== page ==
May 7th, 2021

Netflix just released a four part mini docuseries on the famous Gardner Museum Theft, often referred to as the greatest art heist in the world. While the words “art heist” are sure to send shivers down the spines of any art professional, we couldn’t help but indulge our curiosity about this strange, unsolved case (and be grateful for our own gallery’s wonderful security system). 

For anyone else similarly curious about the world’s greatest art heist, here are our biggest takeaways from Netflix’s “This is a Robbery.” 

“This Is A Robbery: The World’s Greatest Art Heist” c. courtesy of Netflix © 2021)

These Spectacular Works Are Still Missing

While the four episodes of this mini-series take viewers on a wild ride of theories and speculations that are worth the watch, ultimately, we’re forced to face the grim reality that these works are still unaccounted for. Empty frames still line the walls of the Gardner Museum, acting as hopeful, albeit heartbreaking, beacons calling the works of Rembrandt, Degas, Vermeer, Manet, and more home.

Left to right: A Portrait of Isabella Stewart Gardner, An interior shot of the Isabella Steward Gardner Museum today (images courtesy of Isabella Stewart Gardner Museum)

 

Isabella Stewart Gardner was a Female Art Icon

The life and career of the original founder of the Gardner Museum is mentioned only briefly within the first episode, but based on her story, it seems that Isabella Stewart Gardner deserves a docuseries all her own. Gardner was a leading art collector, philanthropist, and patron of the arts, at a time when women were expected to be little more than housewives and mothers. 

Her sharp intellect, extravagant style, passion for art, and unconventional behavior earned her a reputation for eccentricity against the backdrop of late nineteenth century Boston. She founded the Gardner Museum to better accommodate her growing collection of art and treasures and offer the public the opportunity to stand before some of the greatest works in art history. As a woman-owned and operated art gallery, we love hearing these kinds of stories about powerful women in the arts. 

 

Image of the broken frames on the floor of the Gardner Museum, as taken by crime scene photographers (image courtesy of Netflix © 2021)

 

The Thieves Had No Respect for the Art They Stole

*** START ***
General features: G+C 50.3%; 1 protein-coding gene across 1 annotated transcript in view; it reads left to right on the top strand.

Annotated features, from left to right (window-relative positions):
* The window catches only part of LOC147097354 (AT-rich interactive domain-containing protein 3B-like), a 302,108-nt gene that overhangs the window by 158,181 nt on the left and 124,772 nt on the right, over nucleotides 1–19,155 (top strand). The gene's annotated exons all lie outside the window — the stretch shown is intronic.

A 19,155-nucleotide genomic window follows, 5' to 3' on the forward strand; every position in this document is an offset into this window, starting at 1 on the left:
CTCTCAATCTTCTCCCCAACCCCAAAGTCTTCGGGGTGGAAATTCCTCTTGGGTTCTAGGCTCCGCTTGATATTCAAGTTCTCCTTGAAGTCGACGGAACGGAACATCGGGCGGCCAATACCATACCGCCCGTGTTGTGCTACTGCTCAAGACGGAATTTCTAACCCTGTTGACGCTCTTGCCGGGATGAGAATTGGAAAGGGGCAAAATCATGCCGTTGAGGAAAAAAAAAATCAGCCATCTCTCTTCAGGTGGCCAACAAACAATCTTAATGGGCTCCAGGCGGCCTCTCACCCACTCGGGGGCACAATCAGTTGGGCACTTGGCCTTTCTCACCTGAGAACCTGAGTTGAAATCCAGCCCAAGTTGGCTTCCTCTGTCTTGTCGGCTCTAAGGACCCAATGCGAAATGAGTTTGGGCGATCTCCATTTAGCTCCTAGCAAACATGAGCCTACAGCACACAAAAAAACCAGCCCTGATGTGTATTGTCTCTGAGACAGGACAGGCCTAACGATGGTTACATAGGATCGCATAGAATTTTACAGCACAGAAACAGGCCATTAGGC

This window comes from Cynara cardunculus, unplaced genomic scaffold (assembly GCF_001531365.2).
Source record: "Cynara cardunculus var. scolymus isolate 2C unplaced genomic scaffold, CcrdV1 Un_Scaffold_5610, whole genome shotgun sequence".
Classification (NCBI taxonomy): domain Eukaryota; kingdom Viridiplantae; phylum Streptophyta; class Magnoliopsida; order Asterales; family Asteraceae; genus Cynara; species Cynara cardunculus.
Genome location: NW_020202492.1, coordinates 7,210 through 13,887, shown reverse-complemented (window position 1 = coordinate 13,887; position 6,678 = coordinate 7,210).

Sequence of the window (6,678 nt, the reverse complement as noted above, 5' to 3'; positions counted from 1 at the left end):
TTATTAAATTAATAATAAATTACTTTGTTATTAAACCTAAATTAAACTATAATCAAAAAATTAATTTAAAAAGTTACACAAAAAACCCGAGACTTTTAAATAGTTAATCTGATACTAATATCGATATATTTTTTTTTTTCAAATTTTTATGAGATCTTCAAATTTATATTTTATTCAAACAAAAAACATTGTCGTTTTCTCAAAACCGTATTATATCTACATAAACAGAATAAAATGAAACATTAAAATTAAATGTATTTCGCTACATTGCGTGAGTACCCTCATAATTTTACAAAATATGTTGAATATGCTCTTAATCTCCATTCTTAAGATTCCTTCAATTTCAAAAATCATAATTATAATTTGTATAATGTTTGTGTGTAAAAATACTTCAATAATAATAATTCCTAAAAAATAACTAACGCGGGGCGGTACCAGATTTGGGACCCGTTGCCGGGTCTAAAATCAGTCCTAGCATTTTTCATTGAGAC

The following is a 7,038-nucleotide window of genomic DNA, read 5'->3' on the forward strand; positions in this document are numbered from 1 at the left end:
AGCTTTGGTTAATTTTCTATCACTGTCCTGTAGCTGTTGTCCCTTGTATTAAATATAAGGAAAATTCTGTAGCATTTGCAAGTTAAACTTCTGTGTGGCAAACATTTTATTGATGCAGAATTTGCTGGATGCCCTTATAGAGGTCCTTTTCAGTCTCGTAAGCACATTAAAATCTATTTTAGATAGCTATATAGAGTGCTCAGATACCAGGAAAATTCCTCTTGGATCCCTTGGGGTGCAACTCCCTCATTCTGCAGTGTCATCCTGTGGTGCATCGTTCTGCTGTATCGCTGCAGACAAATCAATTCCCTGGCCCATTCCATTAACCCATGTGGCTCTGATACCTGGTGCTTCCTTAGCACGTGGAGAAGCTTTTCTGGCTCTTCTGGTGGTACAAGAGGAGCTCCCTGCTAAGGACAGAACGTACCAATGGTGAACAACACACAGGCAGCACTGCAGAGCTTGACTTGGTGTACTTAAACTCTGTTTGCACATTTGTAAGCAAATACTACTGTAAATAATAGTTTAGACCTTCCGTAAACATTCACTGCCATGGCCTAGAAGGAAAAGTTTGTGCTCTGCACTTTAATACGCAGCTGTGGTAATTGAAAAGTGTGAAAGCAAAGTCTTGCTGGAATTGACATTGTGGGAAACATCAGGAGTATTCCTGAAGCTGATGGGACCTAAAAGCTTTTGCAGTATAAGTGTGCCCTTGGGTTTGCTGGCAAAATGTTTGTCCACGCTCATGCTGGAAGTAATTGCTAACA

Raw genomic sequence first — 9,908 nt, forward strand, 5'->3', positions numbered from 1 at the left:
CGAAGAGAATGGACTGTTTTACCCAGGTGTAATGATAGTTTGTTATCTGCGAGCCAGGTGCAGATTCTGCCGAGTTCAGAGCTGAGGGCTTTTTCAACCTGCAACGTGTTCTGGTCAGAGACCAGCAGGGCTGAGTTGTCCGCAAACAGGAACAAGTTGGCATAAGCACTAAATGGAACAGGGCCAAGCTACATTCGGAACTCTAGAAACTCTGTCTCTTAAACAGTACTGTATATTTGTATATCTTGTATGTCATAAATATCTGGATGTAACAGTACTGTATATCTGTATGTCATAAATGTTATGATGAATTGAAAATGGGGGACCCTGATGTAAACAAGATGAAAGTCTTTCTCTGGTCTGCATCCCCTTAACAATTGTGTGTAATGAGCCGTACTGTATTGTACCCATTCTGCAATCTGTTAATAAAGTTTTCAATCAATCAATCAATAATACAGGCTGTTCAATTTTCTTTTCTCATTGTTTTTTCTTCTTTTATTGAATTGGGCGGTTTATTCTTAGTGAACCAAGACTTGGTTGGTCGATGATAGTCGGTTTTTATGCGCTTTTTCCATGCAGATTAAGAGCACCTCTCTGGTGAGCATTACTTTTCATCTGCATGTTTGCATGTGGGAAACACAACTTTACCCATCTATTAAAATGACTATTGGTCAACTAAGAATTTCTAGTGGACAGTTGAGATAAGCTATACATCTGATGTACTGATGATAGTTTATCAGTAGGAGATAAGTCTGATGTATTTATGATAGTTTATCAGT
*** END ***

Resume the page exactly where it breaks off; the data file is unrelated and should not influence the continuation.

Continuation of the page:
The great tragedy of the missing artworks is made only worse by the knowledge that the thieves cut the paintings from their frames. Yes, you read that correctly, The Gardner Museum art thieves added insult to injury when they cut the canvas of masterpieces to release them from their frames. Experts suggest that the thieves then may have rolled up the works to better carry them out of the museum. Anyone familiar with art preservation may understand just how detrimental to the integrity of the works this would be, tightly rolling the cracking paint of a seventeenth century Rembrandt. We know the art community cringes with us just imagining the ways in which these masterpieces might now be stored.

 

Image of the broken frames on the floor of the Gardner Museum, as taken by crime scene photographers (image courtesy of Netflix © 2021)

 

Highbrow Art Meets Lowbrow Thieves 

Highbrow meets lowbrow again and again throughout the docuseries. An exquisitely crafted museum is hijacked by fake, mustache-wearing police-imposters. Art historical masterpieces are guarded by stoned band members in tie-dyed t-shirts. Rembrandts are unrolled in storage units by Italian mobsters. Pulitzer Prize winning journalists and FBI officials offer their theories alongside convicted criminals and notorious art thieves. The docuseries offers us a dizzying carousel ride of cultures until we’re spinning off into the complex reality of colliding worlds. 

 

An illustrated depiction of the art thieves’ path through the museum (image courtesy of Netflix © 2021)

 

Art Was Seen As A “Get-Out-of-Jail-Free” Card

A few of the more convincing theories on why the works were stolen revolve around the local mafia’s desire to gain legal leverage for their crimes. According to the docuseries’ experts, rumors began to circulate among various mafia members that having famous stolen art is one way to bargain for shorter sentencing for their crimes.

It seems that these rumors had some validity, considering how one of the world’s most notorious art criminals, Myles J. Connor, participates in the docuseries as a free man, from his own horse ranch. Although convicted of many crimes and accused of far more, Connor walks free thanks to the return of a few key paintings that he himself stole. This maddening system has many mafia members believing that stolen paintings will act as their “get-out-of jail-free” cards, no matter the nature of their heinous crimes. Which begs the question, in the eyes of the law: how much is a painting truly worth?

 

Three of the thirteen stolen works from the Gardner Art Heist. Clockwise from Top Left: Edouard Manet’s “Chez Tortoni,” Rembrandt van Rijn’s “Christ in the Storm on the Sea of Galilee,” and Johannes Vermeer’s “The Concert” (images courtesy of Isabella Stewart Gardner Museum)

There’s Still a $10 Million Reward for Any Information

The twisting tale of the world’s greatest art heist is well worth the watch, but be warned: you will find no happy ending here… or perhaps, you will find no happy ending yet. We would like to hold out hope that the making of this docuseries is itself a big step towards the recovery of these works. We are hopeful that the series will be the catalyst for its own happy ending by getting the word out to as many people as possible.

So with the promise of a $10 million reward for information still on the line, it might do you well to ask your friends: have you seen these works?

 

Watch for yourself the riveting docuseries “This is a Robbery” on Netflix today or browse all thirteen of the missing works on The Gardner Museum’s website

Written by Veronica Vale